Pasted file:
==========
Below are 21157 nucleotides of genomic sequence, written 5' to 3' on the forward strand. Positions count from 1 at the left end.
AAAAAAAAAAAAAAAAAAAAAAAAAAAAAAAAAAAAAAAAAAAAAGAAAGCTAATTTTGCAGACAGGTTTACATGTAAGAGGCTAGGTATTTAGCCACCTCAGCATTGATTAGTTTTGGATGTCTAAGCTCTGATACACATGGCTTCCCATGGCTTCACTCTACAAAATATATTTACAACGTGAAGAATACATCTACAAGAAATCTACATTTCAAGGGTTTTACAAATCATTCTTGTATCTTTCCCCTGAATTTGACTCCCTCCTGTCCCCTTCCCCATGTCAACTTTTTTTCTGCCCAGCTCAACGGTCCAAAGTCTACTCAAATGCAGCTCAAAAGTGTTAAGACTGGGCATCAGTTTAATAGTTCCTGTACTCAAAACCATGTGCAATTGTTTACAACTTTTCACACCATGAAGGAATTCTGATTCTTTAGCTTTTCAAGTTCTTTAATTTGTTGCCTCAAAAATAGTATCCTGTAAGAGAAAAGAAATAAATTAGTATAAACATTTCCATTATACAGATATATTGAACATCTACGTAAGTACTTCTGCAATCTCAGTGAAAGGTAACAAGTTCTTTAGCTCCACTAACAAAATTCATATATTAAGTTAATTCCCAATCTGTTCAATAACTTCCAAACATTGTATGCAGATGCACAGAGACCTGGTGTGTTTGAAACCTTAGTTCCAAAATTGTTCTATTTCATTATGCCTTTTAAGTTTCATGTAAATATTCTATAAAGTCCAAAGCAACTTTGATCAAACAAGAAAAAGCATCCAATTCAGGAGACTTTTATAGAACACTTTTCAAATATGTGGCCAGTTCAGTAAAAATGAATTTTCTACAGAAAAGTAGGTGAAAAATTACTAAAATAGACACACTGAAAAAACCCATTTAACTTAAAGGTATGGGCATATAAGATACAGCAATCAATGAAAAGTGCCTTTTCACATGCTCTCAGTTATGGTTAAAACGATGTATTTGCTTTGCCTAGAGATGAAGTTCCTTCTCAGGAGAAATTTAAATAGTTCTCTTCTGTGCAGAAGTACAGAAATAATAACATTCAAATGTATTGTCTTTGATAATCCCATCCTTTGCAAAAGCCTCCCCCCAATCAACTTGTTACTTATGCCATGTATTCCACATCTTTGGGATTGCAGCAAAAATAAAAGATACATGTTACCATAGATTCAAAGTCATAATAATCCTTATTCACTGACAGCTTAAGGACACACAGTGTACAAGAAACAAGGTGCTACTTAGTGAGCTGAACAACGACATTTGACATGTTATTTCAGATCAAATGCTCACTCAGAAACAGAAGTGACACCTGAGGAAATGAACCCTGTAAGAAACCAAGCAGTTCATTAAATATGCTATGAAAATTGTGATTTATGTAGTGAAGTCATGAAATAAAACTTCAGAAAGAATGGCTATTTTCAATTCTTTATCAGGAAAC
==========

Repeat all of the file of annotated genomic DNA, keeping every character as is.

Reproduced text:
Below are 21157 nucleotides of genomic sequence, written 5' to 3' on the forward strand. Positions count from 1 at the left end.
AAAAAAAAAAAAAAAAAAAAAAAAAAAAAAAAAAAAAAAAAAAAAGAAAGCTAATTTTGCAGACAGGTTTACATGTAAGAGGCTAGGTATTTAGCCACCTCAGCATTGATTAGTTTTGGATGTCTAAGCTCTGATACACATGGCTTCCCATGGCTTCACTCTACAAAATATATTTACAACGTGAAGAATACATCTACAAGAAATCTACATTTCAAGGGTTTTACAAATCATTCTTGTATCTTTCCCCTGAATTTGACTCCCTCCTGTCCCCTTCCCCATGTCAACTTTTTTTCTGCCCAGCTCAACGGTCCAAAGTCTACTCAAATGCAGCTCAAAAGTGTTAAGACTGGGCATCAGTTTAATAGTTCCTGTACTCAAAACCATGTGCAATTGTTTACAACTTTTCACACCATGAAGGAATTCTGATTCTTTAGCTTTTCAAGTTCTTTAATTTGTTGCCTCAAAAATAGTATCCTGTAAGAGAAAAGAAATAAATTAGTATAAACATTTCCATTATACAGATATATTGAACATCTACGTAAGTACTTCTGCAATCTCAGTGAAAGGTAACAAGTTCTTTAGCTCCACTAACAAAATTCATATATTAAGTTAATTCCCAATCTGTTCAATAACTTCCAAACATTGTATGCAGATGCACAGAGACCTGGTGTGTTTGAAACCTTAGTTCCAAAATTGTTCTATTTCATTATGCCTTTTAAGTTTCATGTAAATATTCTATAAAGTCCAAAGCAACTTTGATCAAACAAGAAAAAGCATCCAATTCAGGAGACTTTTATAGAACACTTTTCAAATATGTGGCCAGTTCAGTAAAAATGAATTTTCTACAGAAAAGTAGGTGAAAAATTACTAAAATAGACACACTGAAAAAACCCATTTAACTTAAAGGTATGGGCATATAAGATACAGCAATCAATGAAAAGTGCCTTTTCACATGCTCTCAGTTATGGTTAAAACGATGTATTTGCTTTGCCTAGAGATGAAGTTCCTTCTCAGGAGAAATTTAAATAGTTCTCTTCTGTGCAGAAGTACAGAAATAATAACATTCAAATGTATTGTCTTTGATAATCCCATCCTTTGCAAAAGCCTCCCCCCAATCAACTTGTTACTTATGCCATGTATTCCACATCTTTGGGATTGCAGCAAAAATAAAAGATACATGTTACCATAGATTCAAAGTCATAATAATCCTTATTCACTGACAGCTTAAGGACACACAGTGTACAAGAAACAAGGTGCTACTTAGTGAGCTGAACAACGACATTTGACATGTTATTTCAGATCAAATGCTCACTCAGAAACAGAAGTGACACCTGAGGAAATGAACCCTGTAAGAAACCAAGCAGTTCATTAAATATGCTATGAAAATTGTGATTTATGTAGTGAAGTCATGAAATAAAACTTCAGAAAGAATGGCTATTTTCAATTCTTTATCAGGAAAC